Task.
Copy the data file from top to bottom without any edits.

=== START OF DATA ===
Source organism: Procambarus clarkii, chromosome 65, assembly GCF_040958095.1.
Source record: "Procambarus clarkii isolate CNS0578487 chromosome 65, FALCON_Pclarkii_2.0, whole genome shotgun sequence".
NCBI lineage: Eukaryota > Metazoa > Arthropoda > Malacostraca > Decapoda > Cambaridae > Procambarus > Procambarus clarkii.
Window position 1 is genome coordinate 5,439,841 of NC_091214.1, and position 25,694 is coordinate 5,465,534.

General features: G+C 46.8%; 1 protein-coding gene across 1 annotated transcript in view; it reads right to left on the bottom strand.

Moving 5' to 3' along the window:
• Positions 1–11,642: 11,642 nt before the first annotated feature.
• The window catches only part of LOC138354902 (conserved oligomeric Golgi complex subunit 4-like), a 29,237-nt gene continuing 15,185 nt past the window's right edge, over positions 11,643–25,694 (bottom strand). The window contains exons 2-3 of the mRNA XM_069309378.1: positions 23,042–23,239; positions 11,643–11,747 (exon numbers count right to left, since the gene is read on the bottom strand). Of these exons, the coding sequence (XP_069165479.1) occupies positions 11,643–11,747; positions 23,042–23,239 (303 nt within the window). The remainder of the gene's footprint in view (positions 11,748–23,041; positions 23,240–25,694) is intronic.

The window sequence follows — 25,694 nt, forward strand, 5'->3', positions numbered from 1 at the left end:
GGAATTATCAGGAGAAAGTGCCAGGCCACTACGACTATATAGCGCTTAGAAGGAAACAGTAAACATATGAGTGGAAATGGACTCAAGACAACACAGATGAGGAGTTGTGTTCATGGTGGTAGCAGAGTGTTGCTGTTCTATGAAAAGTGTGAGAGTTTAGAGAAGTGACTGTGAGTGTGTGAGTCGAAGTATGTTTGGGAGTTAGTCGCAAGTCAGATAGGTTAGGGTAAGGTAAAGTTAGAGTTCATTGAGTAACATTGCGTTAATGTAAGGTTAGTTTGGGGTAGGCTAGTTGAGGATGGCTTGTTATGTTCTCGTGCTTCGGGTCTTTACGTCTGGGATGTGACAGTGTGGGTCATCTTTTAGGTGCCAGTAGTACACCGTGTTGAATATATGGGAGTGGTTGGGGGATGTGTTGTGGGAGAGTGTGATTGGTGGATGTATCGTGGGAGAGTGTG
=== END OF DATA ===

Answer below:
Source organism: Procambarus clarkii, chromosome 65, assembly GCF_040958095.1.
Source record: "Procambarus clarkii isolate CNS0578487 chromosome 65, FALCON_Pclarkii_2.0, whole genome shotgun sequence".
NCBI lineage: Eukaryota > Metazoa > Arthropoda > Malacostraca > Decapoda > Cambaridae > Procambarus > Procambarus clarkii.
Window position 1 is genome coordinate 5,439,841 of NC_091214.1, and position 25,694 is coordinate 5,465,534.

General features: G+C 46.8%; 1 protein-coding gene across 1 annotated transcript in view; it reads right to left on the bottom strand.

Moving 5' to 3' along the window:
• Positions 1–11,642: 11,642 nt before the first annotated feature.
• The window catches only part of LOC138354902 (conserved oligomeric Golgi complex subunit 4-like), a 29,237-nt gene continuing 15,185 nt past the window's right edge, over positions 11,643–25,694 (bottom strand). The window contains exons 2-3 of the mRNA XM_069309378.1: positions 23,042–23,239; positions 11,643–11,747 (exon numbers count right to left, since the gene is read on the bottom strand). Of these exons, the coding sequence (XP_069165479.1) occupies positions 11,643–11,747; positions 23,042–23,239 (303 nt within the window). The remainder of the gene's footprint in view (positions 11,748–23,041; positions 23,240–25,694) is intronic.

The window sequence follows — 25,694 nt, forward strand, 5'->3', positions numbered from 1 at the left end:
GGAATTATCAGGAGAAAGTGCCAGGCCACTACGACTATATAGCGCTTAGAAGGAAACAGTAAACATATGAGTGGAAATGGACTCAAGACAACACAGATGAGGAGTTGTGTTCATGGTGGTAGCAGAGTGTTGCTGTTCTATGAAAAGTGTGAGAGTTTAGAGAAGTGACTGTGAGTGTGTGAGTCGAAGTATGTTTGGGAGTTAGTCGCAAGTCAGATAGGTTAGGGTAAGGTAAAGTTAGAGTTCATTGAGTAACATTGCGTTAATGTAAGGTTAGTTTGGGGTAGGCTAGTTGAGGATGGCTTGTTATGTTCTCGTGCTTCGGGTCTTTACGTCTGGGATGTGACAGTGTGGGTCATCTTTTAGGTGCCAGTAGTACACCGTGTTGAATATATGGGAGTGGTTGGGGGATGTGTTGTGGGAGAGTGTGATTGGTGGATGTATCGTGGGAGAGTGTG